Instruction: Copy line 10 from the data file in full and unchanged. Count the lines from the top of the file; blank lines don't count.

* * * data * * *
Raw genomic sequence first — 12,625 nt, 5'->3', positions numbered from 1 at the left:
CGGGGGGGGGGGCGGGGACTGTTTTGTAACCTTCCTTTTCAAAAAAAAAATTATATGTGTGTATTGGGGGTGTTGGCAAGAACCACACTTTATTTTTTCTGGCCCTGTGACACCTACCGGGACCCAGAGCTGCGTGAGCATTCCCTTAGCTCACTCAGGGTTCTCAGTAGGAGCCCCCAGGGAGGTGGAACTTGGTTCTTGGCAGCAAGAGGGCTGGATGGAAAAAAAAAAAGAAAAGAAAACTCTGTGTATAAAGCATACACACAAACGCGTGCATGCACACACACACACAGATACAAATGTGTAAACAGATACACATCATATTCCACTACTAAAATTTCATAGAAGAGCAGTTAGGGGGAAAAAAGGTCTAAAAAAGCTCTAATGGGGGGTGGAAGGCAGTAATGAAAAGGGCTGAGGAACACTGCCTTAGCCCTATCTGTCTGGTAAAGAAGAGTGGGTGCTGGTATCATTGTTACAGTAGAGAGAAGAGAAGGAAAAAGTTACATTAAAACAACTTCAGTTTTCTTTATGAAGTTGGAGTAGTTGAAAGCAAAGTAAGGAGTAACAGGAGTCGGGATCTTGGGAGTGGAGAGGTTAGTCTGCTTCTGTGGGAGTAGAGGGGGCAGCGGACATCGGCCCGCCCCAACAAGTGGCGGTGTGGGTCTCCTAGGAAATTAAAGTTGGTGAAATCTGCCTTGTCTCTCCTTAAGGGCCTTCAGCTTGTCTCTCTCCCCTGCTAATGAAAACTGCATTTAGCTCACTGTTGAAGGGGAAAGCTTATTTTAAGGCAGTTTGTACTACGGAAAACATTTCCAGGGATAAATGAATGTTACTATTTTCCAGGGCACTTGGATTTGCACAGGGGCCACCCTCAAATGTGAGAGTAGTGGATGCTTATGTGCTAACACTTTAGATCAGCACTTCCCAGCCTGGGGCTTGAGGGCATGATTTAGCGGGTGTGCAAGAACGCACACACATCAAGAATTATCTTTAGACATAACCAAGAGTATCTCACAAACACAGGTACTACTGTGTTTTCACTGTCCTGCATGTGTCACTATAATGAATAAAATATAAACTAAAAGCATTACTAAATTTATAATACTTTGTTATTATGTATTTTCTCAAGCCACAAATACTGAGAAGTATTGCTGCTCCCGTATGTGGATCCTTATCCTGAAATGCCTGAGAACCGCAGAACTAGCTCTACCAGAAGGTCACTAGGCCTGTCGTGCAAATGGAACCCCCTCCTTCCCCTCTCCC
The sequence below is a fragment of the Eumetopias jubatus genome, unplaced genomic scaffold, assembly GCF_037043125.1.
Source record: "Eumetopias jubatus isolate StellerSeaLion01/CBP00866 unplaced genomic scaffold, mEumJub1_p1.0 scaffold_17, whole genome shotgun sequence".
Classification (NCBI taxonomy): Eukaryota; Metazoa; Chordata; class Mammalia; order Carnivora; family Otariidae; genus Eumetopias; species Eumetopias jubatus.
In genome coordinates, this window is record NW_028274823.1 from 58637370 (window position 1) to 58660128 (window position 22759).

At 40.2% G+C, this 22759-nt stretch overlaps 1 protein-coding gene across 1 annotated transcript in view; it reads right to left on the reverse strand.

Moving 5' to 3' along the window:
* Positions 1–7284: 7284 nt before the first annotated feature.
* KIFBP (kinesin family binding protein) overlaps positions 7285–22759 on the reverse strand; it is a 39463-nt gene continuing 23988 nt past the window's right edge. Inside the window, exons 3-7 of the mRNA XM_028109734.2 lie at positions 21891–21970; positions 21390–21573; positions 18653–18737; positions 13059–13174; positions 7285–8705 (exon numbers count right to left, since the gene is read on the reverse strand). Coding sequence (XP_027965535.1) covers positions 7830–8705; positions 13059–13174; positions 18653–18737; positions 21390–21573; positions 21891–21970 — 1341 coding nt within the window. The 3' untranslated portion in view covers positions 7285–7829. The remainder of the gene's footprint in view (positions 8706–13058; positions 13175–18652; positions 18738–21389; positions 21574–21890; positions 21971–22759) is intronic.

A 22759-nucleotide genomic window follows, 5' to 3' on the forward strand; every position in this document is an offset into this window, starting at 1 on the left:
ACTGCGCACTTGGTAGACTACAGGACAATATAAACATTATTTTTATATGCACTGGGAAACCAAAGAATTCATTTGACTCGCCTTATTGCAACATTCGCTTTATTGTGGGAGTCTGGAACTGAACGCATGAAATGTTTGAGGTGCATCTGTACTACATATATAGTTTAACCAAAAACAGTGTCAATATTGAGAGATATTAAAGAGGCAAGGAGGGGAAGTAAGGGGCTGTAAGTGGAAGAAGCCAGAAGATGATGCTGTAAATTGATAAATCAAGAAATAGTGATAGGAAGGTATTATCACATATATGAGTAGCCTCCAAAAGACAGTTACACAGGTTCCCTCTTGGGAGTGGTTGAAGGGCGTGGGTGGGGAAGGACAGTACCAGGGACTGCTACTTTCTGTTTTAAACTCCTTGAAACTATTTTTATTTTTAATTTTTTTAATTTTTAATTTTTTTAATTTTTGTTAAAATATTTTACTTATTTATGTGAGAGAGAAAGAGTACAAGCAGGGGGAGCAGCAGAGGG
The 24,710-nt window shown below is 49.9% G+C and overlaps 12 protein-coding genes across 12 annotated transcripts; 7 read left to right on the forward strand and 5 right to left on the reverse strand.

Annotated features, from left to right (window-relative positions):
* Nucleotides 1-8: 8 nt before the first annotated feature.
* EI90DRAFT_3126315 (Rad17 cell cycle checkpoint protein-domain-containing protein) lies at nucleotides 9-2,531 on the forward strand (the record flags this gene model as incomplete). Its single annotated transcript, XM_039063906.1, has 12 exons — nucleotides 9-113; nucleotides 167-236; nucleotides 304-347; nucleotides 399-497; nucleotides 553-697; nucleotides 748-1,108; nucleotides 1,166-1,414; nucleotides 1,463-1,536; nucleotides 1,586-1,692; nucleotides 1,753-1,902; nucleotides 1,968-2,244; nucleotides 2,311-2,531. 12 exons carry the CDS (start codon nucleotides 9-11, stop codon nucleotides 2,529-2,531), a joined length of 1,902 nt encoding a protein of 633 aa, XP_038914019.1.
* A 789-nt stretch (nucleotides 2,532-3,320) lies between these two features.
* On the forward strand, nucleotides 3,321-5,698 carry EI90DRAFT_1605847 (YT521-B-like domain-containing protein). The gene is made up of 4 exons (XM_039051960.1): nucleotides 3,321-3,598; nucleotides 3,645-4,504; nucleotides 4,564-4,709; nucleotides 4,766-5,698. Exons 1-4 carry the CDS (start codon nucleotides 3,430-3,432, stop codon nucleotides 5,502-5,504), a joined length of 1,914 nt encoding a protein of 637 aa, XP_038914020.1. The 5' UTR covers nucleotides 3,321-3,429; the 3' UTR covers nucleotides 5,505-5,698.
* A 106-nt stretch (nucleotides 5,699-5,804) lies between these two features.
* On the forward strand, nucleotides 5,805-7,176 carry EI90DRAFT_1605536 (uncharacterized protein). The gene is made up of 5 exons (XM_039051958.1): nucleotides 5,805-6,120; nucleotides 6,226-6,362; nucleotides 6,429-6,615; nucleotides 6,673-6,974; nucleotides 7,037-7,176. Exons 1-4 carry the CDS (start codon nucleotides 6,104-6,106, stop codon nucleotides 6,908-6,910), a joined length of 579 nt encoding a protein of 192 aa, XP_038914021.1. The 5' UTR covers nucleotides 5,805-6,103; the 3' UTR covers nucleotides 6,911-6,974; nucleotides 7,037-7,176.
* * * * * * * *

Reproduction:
* KIFBP (kinesin family binding protein) overlaps positions 7285–22759 on the reverse strand; it is a 39463-nt gene continuing 23988 nt past the window's right edge. Inside the window, exons 3-7 of the mRNA XM_028109734.2 lie at positions 21891–21970; positions 21390–21573; positions 18653–18737; positions 13059–13174; positions 7285–8705 (exon numbers count right to left, since the gene is read on the reverse strand). Coding sequence (XP_027965535.1) covers positions 7830–8705; positions 13059–13174; positions 18653–18737; positions 21390–21573; positions 21891–21970 — 1341 coding nt within the window. The 3' untranslated portion in view covers positions 7285–7829. The remainder of the gene's footprint in view (positions 8706–13058; positions 13175–18652; positions 18738–21389; positions 21574–21890; positions 21971–22759) is intronic.